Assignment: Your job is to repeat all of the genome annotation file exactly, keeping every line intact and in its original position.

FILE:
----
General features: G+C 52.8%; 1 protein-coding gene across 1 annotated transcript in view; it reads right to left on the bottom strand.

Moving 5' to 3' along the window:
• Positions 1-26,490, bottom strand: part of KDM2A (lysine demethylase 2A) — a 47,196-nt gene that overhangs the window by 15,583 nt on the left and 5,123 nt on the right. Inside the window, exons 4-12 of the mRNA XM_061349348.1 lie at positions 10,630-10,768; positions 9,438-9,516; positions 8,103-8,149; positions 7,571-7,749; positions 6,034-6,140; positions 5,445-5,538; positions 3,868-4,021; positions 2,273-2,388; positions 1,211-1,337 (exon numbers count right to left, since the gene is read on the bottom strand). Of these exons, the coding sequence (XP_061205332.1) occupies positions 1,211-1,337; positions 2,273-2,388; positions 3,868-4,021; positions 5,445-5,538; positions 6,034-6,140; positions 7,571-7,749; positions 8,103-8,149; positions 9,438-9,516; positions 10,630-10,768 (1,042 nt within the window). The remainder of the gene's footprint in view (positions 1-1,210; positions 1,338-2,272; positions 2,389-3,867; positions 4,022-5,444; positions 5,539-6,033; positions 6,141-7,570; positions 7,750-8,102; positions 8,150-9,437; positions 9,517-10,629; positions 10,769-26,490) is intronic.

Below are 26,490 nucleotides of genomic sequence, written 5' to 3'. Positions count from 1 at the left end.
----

General features: G+C 52.8%; 1 protein-coding gene across 1 annotated transcript in view; it reads right to left on the bottom strand.

Moving 5' to 3' along the window:
• Positions 1-26,490, bottom strand: part of KDM2A (lysine demethylase 2A) — a 47,196-nt gene that overhangs the window by 15,583 nt on the left and 5,123 nt on the right. Inside the window, exons 4-12 of the mRNA XM_061349348.1 lie at positions 10,630-10,768; positions 9,438-9,516; positions 8,103-8,149; positions 7,571-7,749; positions 6,034-6,140; positions 5,445-5,538; positions 3,868-4,021; positions 2,273-2,388; positions 1,211-1,337 (exon numbers count right to left, since the gene is read on the bottom strand). Of these exons, the coding sequence (XP_061205332.1) occupies positions 1,211-1,337; positions 2,273-2,388; positions 3,868-4,021; positions 5,445-5,538; positions 6,034-6,140; positions 7,571-7,749; positions 8,103-8,149; positions 9,438-9,516; positions 10,630-10,768 (1,042 nt within the window). The remainder of the gene's footprint in view (positions 1-1,210; positions 1,338-2,272; positions 2,389-3,867; positions 4,022-5,444; positions 5,539-6,033; positions 6,141-7,570; positions 7,750-8,102; positions 8,150-9,437; positions 9,517-10,629; positions 10,769-26,490) is intronic.

Below are 26,490 nucleotides of genomic sequence, written 5' to 3'. Positions count from 1 at the left end.